Agricultural land represents an $8.4 trillion market, of which institutional investors own about $30 billion to $40 billion, according to Macquarie Agricultural Funds Management.
Farmland has attracted “very little” institutional capital, said Sydney-based Tim Hornibrook, an executive director and co-head of the fund that manages 3.6 million hectares (8.89 million acres) of farmland. Agricultural land for investment is valued at $1 trillion, according to the fund, which has more than A$1 billion ($1.05 billion) in the industry.
“There is a lot of interest in agriculture,” Hornibrook said in an interview in London yesterday. “There is no silver bullet on the horizon to bridge the productivity gap.”
Global food production will need to rise 70 percent to feed additional 2 billion people on the planet, the World Bank estimates. This year food prices came within 10 percent of the record set in February 2011, according to the United Nations Food Price Index.
“There is a perception that billions of dollars are flowing into agriculture, but it’s not quite the reality,” Hornibrook said. “It’s a 10,000-year-old sector that is only just being discovered by institutions.”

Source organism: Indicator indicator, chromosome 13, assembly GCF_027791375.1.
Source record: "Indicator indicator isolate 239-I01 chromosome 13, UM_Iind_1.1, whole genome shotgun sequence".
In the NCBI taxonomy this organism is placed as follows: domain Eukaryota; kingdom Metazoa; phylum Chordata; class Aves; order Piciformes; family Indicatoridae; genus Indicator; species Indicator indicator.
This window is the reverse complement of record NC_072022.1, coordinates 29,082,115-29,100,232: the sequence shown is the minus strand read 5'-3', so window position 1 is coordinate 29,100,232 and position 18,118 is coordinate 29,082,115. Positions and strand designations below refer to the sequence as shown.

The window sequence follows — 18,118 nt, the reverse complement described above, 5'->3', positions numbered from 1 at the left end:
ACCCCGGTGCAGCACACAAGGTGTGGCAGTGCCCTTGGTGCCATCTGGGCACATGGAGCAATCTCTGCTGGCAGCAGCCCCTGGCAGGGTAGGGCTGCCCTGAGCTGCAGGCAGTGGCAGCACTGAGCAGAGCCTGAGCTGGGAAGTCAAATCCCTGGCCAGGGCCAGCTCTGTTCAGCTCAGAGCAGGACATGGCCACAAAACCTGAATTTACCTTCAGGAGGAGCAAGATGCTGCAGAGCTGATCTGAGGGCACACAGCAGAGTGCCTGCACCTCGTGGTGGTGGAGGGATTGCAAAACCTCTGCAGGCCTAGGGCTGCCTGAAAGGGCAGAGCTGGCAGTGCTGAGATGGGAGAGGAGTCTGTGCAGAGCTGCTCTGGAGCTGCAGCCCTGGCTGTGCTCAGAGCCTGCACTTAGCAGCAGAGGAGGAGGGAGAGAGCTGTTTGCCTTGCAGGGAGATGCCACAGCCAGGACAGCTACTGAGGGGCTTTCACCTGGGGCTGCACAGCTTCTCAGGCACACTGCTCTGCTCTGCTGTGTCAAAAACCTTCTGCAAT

Timber has attracted $60 billion of institutional money, or almost double that of agriculture, as governments and mills sold “sizable” assets, he said. The lumber market is valued at $425 billion, according to Hornibrook.
In agriculture, it’s impossible to find assets “that would absorb hundreds of millions of dollars,” and aggregating farms brings “institutional challenges,” he said.
Investors are looking for low political risks in farm investments as they need to get used to agriculture risks first, Hornibrook said. This narrows attractive farmland to a “small universe,” he said.
Macquarie Agricultural Funds Management has farms in Australia and Brazil producing goods ranging from grains to sheep to wool and almonds.